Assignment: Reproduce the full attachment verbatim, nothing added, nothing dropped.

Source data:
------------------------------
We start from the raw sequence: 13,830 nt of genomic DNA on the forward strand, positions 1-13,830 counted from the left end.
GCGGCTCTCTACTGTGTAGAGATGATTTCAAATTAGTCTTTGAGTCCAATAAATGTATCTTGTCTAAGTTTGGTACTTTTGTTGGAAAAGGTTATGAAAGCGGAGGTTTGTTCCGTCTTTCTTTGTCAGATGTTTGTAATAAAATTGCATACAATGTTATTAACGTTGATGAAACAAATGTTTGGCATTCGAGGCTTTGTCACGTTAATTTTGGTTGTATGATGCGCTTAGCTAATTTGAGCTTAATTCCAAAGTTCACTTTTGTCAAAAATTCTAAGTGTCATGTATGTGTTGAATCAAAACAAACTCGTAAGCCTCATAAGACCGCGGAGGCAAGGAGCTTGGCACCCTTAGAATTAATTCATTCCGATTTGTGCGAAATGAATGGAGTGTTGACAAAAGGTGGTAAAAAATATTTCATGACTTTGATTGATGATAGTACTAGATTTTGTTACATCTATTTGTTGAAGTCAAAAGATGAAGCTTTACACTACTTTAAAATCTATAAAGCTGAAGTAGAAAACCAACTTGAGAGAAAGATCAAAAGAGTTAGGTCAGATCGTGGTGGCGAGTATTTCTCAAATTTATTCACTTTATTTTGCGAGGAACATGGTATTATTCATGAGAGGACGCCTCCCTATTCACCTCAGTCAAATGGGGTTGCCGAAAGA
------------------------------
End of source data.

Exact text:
We start from the raw sequence: 13,830 nt of genomic DNA on the forward strand, positions 1-13,830 counted from the left end.
GCGGCTCTCTACTGTGTAGAGATGATTTCAAATTAGTCTTTGAGTCCAATAAATGTATCTTGTCTAAGTTTGGTACTTTTGTTGGAAAAGGTTATGAAAGCGGAGGTTTGTTCCGTCTTTCTTTGTCAGATGTTTGTAATAAAATTGCATACAATGTTATTAACGTTGATGAAACAAATGTTTGGCATTCGAGGCTTTGTCACGTTAATTTTGGTTGTATGATGCGCTTAGCTAATTTGAGCTTAATTCCAAAGTTCACTTTTGTCAAAAATTCTAAGTGTCATGTATGTGTTGAATCAAAACAAACTCGTAAGCCTCATAAGACCGCGGAGGCAAGGAGCTTGGCACCCTTAGAATTAATTCATTCCGATTTGTGCGAAATGAATGGAGTGTTGACAAAAGGTGGTAAAAAATATTTCATGACTTTGATTGATGATAGTACTAGATTTTGTTACATCTATTTGTTGAAGTCAAAAGATGAAGCTTTACACTACTTTAAAATCTATAAAGCTGAAGTAGAAAACCAACTTGAGAGAAAGATCAAAAGAGTTAGGTCAGATCGTGGTGGCGAGTATTTCTCAAATTTATTCACTTTATTTTGCGAGGAACATGGTATTATTCATGAGAGGACGCCTCCCTATTCACCTCAGTCAAATGGGGTTGCCGAAAGA